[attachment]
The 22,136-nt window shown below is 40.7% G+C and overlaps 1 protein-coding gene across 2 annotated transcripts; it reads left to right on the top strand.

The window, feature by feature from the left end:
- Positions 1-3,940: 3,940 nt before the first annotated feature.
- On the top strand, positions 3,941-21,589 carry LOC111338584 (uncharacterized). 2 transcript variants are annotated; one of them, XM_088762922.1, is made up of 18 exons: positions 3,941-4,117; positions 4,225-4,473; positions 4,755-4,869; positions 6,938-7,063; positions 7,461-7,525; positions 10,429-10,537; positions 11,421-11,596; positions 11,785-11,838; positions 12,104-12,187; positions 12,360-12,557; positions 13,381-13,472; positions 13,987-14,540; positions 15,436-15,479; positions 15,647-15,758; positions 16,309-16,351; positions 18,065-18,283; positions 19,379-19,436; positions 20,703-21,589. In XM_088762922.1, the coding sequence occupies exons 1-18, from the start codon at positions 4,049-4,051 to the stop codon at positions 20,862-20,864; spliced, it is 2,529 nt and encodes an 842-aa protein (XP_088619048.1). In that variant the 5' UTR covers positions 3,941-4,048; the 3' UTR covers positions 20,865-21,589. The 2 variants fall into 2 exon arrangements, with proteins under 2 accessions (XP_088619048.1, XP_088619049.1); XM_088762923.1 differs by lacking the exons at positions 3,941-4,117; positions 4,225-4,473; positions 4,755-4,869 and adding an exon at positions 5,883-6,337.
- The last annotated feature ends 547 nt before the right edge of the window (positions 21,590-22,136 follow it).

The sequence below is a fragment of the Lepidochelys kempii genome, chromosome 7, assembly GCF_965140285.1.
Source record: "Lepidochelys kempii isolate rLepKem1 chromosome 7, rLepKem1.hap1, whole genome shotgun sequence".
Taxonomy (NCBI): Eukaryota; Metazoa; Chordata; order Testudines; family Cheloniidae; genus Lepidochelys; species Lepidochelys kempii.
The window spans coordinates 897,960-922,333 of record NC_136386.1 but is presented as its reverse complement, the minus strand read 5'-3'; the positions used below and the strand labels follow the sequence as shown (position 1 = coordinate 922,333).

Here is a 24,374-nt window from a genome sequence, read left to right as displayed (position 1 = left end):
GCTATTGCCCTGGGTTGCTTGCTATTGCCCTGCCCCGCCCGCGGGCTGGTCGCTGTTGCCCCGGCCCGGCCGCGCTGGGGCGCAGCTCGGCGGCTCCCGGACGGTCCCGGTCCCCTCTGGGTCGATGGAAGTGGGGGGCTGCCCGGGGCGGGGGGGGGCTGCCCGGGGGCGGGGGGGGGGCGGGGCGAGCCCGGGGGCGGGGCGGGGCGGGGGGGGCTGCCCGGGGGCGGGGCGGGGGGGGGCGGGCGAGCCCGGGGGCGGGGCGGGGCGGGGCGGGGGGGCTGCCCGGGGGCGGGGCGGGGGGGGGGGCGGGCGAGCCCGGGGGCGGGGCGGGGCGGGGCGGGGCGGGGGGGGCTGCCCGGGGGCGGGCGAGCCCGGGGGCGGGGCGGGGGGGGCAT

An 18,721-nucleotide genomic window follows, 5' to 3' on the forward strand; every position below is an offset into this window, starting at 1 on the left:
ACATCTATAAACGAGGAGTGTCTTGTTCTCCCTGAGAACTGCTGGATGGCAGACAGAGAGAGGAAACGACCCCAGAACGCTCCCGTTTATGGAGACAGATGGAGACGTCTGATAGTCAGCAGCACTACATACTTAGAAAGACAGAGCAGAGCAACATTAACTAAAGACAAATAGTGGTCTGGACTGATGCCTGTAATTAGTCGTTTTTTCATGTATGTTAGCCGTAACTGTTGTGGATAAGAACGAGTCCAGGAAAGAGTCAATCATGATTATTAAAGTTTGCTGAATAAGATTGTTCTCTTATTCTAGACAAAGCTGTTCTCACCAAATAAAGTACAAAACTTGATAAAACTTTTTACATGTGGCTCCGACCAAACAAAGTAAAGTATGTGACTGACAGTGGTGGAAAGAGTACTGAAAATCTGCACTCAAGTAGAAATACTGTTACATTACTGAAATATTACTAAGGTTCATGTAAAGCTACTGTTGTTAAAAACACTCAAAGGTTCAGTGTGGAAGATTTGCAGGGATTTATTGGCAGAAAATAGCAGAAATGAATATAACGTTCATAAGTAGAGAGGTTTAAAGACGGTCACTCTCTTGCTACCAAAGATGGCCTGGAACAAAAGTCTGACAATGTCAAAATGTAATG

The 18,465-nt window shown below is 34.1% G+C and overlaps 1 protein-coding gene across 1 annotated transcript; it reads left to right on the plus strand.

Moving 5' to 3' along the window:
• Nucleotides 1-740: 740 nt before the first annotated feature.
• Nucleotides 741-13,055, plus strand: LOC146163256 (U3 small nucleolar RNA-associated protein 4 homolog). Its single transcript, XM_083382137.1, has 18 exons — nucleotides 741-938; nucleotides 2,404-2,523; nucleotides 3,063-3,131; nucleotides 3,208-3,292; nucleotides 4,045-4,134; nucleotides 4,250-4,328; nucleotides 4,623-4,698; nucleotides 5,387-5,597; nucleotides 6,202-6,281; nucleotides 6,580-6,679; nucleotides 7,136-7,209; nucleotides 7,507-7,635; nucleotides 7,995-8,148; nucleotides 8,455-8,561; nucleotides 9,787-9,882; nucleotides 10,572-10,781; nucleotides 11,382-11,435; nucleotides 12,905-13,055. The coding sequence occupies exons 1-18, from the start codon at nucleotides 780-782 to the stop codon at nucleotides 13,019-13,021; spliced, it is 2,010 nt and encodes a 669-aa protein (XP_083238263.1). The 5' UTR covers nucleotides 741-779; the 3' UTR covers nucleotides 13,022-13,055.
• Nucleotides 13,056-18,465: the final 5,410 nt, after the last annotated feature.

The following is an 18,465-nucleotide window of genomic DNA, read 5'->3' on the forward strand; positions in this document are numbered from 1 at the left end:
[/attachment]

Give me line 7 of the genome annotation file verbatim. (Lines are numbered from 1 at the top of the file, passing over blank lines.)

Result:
Source record: "Lepidochelys kempii isolate rLepKem1 chromosome 7, rLepKem1.hap1, whole genome shotgun sequence".